By KEN TERRY
(This is the eighth and final installment in a series of excerpts from Terry’s new book, Physician-Led Healthcare Reform: a New Approach to Medicare for All, published by the American Association for Physician Leadership.)
Medical technologies include drugs, devices, tests, and procedures. Considered as a whole, these technologies are the key driver of growth in health costs, according to Georgetown University professor Gregg Bloche and his associates.
Bloche, et al., view insurance coverage as the chief enabler of these technological innovations. In a 2017 Health Affairs Blog post, they said, “Drug and device developers, clinical researchers, and their financial backers anticipate coverage for new tests and treatments with little concern for whether they add substantial therapeutic value, and they make research and development decisions accordingly.”
In an interview, Bloche further explained, “If you’re a technology developer, you can reasonably anticipate that if your product achieves a low but significant health gain, insurers are going to be under pressure to pay for it.”
Insurers do cover most new drugs, although they may make it difficult for patients to access the ones that they deem to be low-value, notes Peter Neumann, director of the Center for the Evaluation of Value and Risk in Health at the Institute for Clinical Research and Health Policy Studies at Tufts Medical Center in Boston.
“It’s hard to find a payer who says we’re not paying for that thing because it’s not cost-effective,” he says. “Instead, they put restrictions on products based on the strength of the evidence, probably influenced by the cost-effectiveness and certainly by the clinical effectiveness. You can get that expensive new drug for multiple sclerosis or rheumatoid arthritis, but you have to fail all the cheap drugs first.”
Despite these cost control efforts, the proliferation of new technologies is a bigger cost driver than all the waste and fraud in the system, says Amitabh Chandra, a professor of public policy and business administration at the Harvard Kennedy School. “The number one reason why insurance premiums increase is these medical technologies that have dubious or small medical effectiveness,” he says.
Technology and Prices
Health policy experts assign different weights to the role of prices and technology in cost growth. In the famous article “It’s the Prices, Stupid,” by the late health economist Uwe Reinhardt and his colleagues, and a 2019 follow-up piece by the surviving coauthors, the health economists argued that high U.S. prices explain most of why our health costs are so much higher than those in other advanced countries.
The other major contributor to cost growth, they acknowledged, is “service intensity,” which includes technology. However, they said, it’s hard to define service intensity or separate it from price.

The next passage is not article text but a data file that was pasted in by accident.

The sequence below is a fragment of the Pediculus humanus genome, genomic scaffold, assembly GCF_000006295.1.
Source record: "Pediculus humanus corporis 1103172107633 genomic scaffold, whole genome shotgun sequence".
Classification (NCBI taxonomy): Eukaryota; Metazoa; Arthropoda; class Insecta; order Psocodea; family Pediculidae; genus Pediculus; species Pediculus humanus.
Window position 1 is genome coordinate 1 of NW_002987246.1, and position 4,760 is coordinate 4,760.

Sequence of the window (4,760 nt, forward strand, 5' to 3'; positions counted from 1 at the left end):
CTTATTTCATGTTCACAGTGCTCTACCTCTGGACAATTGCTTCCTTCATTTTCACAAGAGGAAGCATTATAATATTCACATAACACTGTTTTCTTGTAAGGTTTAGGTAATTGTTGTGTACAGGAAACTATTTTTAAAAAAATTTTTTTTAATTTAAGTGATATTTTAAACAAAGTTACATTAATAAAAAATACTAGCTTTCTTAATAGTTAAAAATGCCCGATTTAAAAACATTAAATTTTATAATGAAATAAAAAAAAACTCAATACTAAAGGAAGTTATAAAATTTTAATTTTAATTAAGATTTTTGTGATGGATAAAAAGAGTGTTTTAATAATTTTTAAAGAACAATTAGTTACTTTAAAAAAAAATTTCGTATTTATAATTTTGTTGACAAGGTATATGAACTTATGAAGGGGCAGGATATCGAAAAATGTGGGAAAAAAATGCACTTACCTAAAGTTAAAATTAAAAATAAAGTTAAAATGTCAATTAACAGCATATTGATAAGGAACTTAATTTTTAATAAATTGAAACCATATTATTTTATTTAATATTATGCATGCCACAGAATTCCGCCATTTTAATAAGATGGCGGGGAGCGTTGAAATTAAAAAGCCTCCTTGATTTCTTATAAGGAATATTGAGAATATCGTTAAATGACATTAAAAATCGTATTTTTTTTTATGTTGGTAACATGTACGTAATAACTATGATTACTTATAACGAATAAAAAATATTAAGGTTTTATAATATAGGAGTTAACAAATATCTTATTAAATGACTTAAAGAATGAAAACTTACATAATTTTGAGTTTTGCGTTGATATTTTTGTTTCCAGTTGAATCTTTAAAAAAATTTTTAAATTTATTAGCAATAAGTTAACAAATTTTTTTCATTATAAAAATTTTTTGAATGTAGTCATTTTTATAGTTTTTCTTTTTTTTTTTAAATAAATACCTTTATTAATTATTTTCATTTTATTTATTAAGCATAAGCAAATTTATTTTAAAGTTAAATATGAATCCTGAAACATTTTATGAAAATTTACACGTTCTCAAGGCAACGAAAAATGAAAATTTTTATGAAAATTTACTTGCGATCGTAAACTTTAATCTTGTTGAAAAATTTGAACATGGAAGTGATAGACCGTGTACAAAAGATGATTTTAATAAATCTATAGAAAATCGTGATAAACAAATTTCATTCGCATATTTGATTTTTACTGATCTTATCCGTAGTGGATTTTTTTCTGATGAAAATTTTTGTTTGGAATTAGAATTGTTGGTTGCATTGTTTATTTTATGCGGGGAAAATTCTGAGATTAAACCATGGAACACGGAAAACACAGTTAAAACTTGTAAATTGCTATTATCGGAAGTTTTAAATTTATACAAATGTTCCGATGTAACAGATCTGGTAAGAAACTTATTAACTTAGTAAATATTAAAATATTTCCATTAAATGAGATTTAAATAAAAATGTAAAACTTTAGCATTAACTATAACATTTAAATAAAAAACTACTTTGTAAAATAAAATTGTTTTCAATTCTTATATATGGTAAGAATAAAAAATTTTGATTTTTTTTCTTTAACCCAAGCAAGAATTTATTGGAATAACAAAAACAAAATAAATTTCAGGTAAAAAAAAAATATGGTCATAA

Bloche agreed that other countries have lower health costs than the U.S. does principally because their national health systems can negotiate lower prices with providers. But, even if the U.S. had a single-payer system, he noted, it would only be able to get a one-time cost-reduction by bargaining with providers. After that, he said, cost growth would resume at about the same rate as in other advanced countries because of new technology.
However, it’s difficult to distinguish the impact of technological advances from price growth. As the availability of technology increases, so do the prices charged for care. In 2015, for example, the United States had 39 MRI units per one million people, compared to the Organisation for Economic Co-operation and Development (OECD) median of 12.6. Similarly, the United States had 41 CT scanners per million in 2015, compared to the OECD median of 17.8. American providers use those machines routinely, ordering expensive imaging tests far more often than do their peers in other OECD countries. And as it happens, our overall health costs are much higher than in those other nations.
New procedures also increase costs, partly because they don’t always replace older procedures. After angioplasties and stents came along, for example, millions of people had those procedures, but there was no decrease in the number of coronary artery bypass graft procedures. Other minimally invasive procedures have replaced open surgeries, but have resulted in more people getting the laparoscopic operations.
[Terry K. Rx for Health Care Reform. Nashville: Vanderbilt University Press;2007:283]
Changing practice patterns have also increased spending on some drugs. For example, statin drugs have benefited many people at risk for heart disease, but over time, changes in clinical guidelines have expanded the eligibility of patients for these cholesterol-lowering drugs. A recent analysis suggested that statin use in low-risk patients has little value and wastes healthcare resources.
It has also been suggested—usually by drug companies—that some new technologies save money because they prevent hospitalization or detect disease at an early stage, when it can be treated more cheaply. This is frequently true in individual cases. But when experts analyze the impact of technology on population health costs over time, they find that it increases costs more often than it saves money.
“New technologies tend to increase overall costs,” says Neumann. For example, he notes, genomic tests are being developed to determine which medications a particular patient will respond to best. Such tests might reduce the amount of wasteful drug spending, but any savings that accrued from the use of this technology, Neumann says, would be overwhelmed by the number of people having their genomes sequenced and getting those tests.
Ken Terry is a journalist and author who has covered health care for more than 25 years. He tweets @kenjterry.
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